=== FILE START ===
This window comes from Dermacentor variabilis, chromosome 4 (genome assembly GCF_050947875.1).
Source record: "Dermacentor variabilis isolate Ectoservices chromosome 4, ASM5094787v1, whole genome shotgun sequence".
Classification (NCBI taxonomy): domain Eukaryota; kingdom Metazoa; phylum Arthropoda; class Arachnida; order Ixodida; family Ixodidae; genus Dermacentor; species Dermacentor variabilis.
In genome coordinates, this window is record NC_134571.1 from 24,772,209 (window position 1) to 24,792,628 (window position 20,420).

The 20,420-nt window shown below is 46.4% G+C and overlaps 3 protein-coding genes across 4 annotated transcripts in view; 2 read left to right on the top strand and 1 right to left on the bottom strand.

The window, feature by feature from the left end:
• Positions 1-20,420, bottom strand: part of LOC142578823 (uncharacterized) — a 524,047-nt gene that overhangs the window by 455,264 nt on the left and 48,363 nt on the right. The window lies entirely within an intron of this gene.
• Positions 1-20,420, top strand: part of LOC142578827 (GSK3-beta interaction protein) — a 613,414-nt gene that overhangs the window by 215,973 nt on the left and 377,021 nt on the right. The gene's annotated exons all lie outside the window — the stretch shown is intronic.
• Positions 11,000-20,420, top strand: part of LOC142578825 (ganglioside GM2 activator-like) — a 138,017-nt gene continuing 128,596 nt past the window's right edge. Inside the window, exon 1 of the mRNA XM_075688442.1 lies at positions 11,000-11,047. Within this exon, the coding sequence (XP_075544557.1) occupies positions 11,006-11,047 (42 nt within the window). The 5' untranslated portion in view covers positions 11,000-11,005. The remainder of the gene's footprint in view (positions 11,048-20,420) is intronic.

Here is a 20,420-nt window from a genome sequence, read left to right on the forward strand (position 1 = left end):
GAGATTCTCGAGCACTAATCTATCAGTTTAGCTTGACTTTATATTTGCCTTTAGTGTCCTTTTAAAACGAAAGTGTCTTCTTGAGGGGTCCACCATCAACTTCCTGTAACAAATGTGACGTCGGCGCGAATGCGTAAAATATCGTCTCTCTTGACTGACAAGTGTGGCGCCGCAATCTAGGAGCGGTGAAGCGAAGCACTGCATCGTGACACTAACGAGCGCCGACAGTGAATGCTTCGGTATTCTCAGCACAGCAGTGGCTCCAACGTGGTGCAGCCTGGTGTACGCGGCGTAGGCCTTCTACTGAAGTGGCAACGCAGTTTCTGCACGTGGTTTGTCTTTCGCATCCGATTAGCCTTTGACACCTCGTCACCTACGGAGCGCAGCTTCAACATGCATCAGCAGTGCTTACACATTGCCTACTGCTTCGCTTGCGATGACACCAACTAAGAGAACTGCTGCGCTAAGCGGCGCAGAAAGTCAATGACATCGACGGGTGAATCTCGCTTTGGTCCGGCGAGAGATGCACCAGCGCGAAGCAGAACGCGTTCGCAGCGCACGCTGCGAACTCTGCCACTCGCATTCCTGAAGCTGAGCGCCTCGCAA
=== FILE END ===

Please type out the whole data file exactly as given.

This window comes from Dermacentor variabilis, chromosome 4 (genome assembly GCF_050947875.1).
Source record: "Dermacentor variabilis isolate Ectoservices chromosome 4, ASM5094787v1, whole genome shotgun sequence".
Classification (NCBI taxonomy): domain Eukaryota; kingdom Metazoa; phylum Arthropoda; class Arachnida; order Ixodida; family Ixodidae; genus Dermacentor; species Dermacentor variabilis.
In genome coordinates, this window is record NC_134571.1 from 24,772,209 (window position 1) to 24,792,628 (window position 20,420).

The 20,420-nt window shown below is 46.4% G+C and overlaps 3 protein-coding genes across 4 annotated transcripts in view; 2 read left to right on the top strand and 1 right to left on the bottom strand.

The window, feature by feature from the left end:
• Positions 1-20,420, bottom strand: part of LOC142578823 (uncharacterized) — a 524,047-nt gene that overhangs the window by 455,264 nt on the left and 48,363 nt on the right. The window lies entirely within an intron of this gene.
• Positions 1-20,420, top strand: part of LOC142578827 (GSK3-beta interaction protein) — a 613,414-nt gene that overhangs the window by 215,973 nt on the left and 377,021 nt on the right. The gene's annotated exons all lie outside the window — the stretch shown is intronic.
• Positions 11,000-20,420, top strand: part of LOC142578825 (ganglioside GM2 activator-like) — a 138,017-nt gene continuing 128,596 nt past the window's right edge. Inside the window, exon 1 of the mRNA XM_075688442.1 lies at positions 11,000-11,047. Within this exon, the coding sequence (XP_075544557.1) occupies positions 11,006-11,047 (42 nt within the window). The 5' untranslated portion in view covers positions 11,000-11,005. The remainder of the gene's footprint in view (positions 11,048-20,420) is intronic.

Here is a 20,420-nt window from a genome sequence, read left to right on the forward strand (position 1 = left end):
GAGATTCTCGAGCACTAATCTATCAGTTTAGCTTGACTTTATATTTGCCTTTAGTGTCCTTTTAAAACGAAAGTGTCTTCTTGAGGGGTCCACCATCAACTTCCTGTAACAAATGTGACGTCGGCGCGAATGCGTAAAATATCGTCTCTCTTGACTGACAAGTGTGGCGCCGCAATCTAGGAGCGGTGAAGCGAAGCACTGCATCGTGACACTAACGAGCGCCGACAGTGAATGCTTCGGTATTCTCAGCACAGCAGTGGCTCCAACGTGGTGCAGCCTGGTGTACGCGGCGTAGGCCTTCTACTGAAGTGGCAACGCAGTTTCTGCACGTGGTTTGTCTTTCGCATCCGATTAGCCTTTGACACCTCGTCACCTACGGAGCGCAGCTTCAACATGCATCAGCAGTGCTTACACATTGCCTACTGCTTCGCTTGCGATGACACCAACTAAGAGAACTGCTGCGCTAAGCGGCGCAGAAAGTCAATGACATCGACGGGTGAATCTCGCTTTGGTCCGGCGAGAGATGCACCAGCGCGAAGCAGAACGCGTTCGCAGCGCACGCTGCGAACTCTGCCACTCGCATTCCTGAAGCTGAGCGCCTCGCAA